OPEC was founded in Baghdad, triggered by a 1960 law instituted by American President Dwight Eisenhower that forced quotas on Venezuelan and Persian Gulf oil imports in favor of the Canadian and Mexican oil industries. Eisenhower cited national security, land access to energy supplies, at times of war. When this led to falling prices for oil in these regions, Venezuela's president Romulo Betancourt reacted seeking an alliance with oil producing Arab nations as a preemptive strategy to protect the continuous autonomy and profitability of Venezuela's natural resource: oil (Perkins, 2005).
As a result, OPEC was founded to unify and coordinate members' petroleum policies. Original OPEC members include Iran, Iraq, Kuwait, Saudi Arabia, and Venezuela. Between 1960 and 1975, the organization expanded to include Qatar (1961), Indonesia (1962), Libya (1962), the United Arab Emirates (1967), Algeria (1969), and Nigeria (1971). Ecuador and Gabon were members of OPEC, but Ecuador withdrew on December 31, 1992 because they were unwilling or unable to pay a $2 million membership fee and felt that they needed to produce more oil than they were allowed to under the OPEC quota. Similar concerns prompted Gabon to follow suit in January 1995. Angola joined on the first day of 2007. Indonesia reconsidered its membership having become a net importer and being unable to meet its production quota. The United States was a member during its formal occupation of Iraq via the Coalition Provisional Authority (Yergin; Perkins, 2005). Indicating that OPEC is not averse to further expansion, Mohammed Barkindo, OPEC's Secretary General, recently asked Sudan to join. Iraq remains a member of OPEC, though Iraqi production has not been a part of any OPEC quota agreements since March 1998. In May 2008, Indonesia left the OPEC group because of the soaring prices and the rising oil demand in East Asia. Economists think that the withdrawal of Indonesia will have little effect on OPEC and on the oil prices even though it has a high percentage in world oil production (Kohl, 2002; Perkins, 2005).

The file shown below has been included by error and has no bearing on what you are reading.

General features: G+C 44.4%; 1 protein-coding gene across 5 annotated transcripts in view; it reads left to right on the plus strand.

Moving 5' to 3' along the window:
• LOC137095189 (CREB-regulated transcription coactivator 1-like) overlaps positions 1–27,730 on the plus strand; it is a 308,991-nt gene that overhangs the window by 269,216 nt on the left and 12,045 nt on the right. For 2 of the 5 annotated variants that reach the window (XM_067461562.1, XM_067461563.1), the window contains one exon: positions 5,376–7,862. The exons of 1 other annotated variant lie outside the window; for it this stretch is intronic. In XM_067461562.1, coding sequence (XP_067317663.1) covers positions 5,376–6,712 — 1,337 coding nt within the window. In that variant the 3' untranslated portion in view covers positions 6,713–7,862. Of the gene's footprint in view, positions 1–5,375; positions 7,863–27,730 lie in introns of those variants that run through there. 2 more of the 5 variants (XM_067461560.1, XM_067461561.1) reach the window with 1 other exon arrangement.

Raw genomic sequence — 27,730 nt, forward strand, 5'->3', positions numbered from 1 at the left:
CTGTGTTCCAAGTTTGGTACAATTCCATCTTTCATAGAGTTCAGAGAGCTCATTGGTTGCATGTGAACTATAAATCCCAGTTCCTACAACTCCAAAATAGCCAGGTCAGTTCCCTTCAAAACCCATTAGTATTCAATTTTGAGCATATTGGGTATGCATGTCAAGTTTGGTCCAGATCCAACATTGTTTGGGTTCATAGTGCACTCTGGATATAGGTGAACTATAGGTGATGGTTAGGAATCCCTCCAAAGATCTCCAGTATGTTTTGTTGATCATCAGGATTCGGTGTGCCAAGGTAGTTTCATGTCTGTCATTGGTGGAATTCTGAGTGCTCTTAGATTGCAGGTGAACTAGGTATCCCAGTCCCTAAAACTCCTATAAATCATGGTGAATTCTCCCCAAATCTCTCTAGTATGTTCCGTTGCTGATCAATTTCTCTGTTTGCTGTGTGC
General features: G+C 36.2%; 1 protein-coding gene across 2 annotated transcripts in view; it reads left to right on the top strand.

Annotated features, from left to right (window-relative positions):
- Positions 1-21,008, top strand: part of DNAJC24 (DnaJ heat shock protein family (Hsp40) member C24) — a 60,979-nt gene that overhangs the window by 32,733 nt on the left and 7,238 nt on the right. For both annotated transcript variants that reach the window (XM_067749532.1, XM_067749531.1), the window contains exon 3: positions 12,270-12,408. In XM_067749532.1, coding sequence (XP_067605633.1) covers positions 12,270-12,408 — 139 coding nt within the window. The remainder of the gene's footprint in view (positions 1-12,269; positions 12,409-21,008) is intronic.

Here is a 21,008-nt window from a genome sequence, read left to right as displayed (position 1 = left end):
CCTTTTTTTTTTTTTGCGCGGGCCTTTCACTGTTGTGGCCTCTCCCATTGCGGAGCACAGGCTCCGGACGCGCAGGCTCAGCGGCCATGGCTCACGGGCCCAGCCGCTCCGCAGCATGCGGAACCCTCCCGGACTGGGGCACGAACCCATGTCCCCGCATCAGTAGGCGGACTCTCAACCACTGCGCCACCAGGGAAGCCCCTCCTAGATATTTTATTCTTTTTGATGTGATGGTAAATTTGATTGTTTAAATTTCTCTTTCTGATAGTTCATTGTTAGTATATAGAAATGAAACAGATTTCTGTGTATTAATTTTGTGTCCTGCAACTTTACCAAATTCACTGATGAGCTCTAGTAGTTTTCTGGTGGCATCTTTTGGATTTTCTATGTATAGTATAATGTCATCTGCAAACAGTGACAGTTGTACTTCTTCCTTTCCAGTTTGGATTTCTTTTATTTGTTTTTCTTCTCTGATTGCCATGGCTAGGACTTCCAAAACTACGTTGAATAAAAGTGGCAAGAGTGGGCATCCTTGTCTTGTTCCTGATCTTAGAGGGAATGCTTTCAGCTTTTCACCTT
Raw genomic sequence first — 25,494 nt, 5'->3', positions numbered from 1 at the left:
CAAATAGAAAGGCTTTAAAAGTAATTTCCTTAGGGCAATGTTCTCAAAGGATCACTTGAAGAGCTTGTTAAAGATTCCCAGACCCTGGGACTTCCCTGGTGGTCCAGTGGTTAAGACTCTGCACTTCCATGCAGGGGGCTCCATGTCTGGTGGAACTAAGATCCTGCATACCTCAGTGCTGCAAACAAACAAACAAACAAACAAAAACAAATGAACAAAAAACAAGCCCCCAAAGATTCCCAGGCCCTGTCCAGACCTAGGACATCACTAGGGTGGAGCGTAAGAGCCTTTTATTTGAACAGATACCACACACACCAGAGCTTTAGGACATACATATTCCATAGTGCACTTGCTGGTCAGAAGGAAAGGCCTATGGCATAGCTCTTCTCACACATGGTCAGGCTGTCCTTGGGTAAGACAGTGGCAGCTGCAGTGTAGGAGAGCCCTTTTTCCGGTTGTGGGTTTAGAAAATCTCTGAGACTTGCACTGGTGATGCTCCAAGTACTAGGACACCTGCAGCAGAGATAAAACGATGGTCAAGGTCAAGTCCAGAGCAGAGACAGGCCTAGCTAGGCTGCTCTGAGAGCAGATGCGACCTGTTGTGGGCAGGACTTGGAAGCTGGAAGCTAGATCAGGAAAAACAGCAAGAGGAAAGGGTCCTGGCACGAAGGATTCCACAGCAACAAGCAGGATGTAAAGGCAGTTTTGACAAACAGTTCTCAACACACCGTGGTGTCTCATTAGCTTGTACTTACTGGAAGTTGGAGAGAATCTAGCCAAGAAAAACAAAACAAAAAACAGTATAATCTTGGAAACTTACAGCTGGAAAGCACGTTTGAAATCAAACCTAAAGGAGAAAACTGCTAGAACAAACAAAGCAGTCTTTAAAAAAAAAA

The persistence of the Arab-Israeli conflict finally triggered a response that transformed OPEC into a formidable political force. After the Six Day War of 1967, the Arab members of OPEC formed a separate, overlapping group, the Organization of Arab Petroleum Exporting Countries, for the purpose of centering policy and exerting pressure on the West over its support of Israel. Egypt and Syria, though not major oil-exporting countries, joined the latter grouping to help articulate its objectives. Later, the Yom Kippur War of 1973 galvanized Arab opinion. Furious at the emergency re-supply effort that had enabled Israel to withstand Egyptian and Syrian forces, the Arab world imposed the 1973 oil embargo against the United States and Western Europe. In the 1970s, the great Western oil conglomerates suddenly faced a unified block of producers. This Arab-Israeli conflict triggered a crisis already in the making. The West could not continue to increase its energy use 5% annually, pay low oil prices, yet sell inflation-priced goods to the petroleum producers in the Third World. This was stressed by the Shah of Iran, whose nation was the world's second-largest exporter of oil, and one of the closest allies of the United States in the Middle East at the time. "Of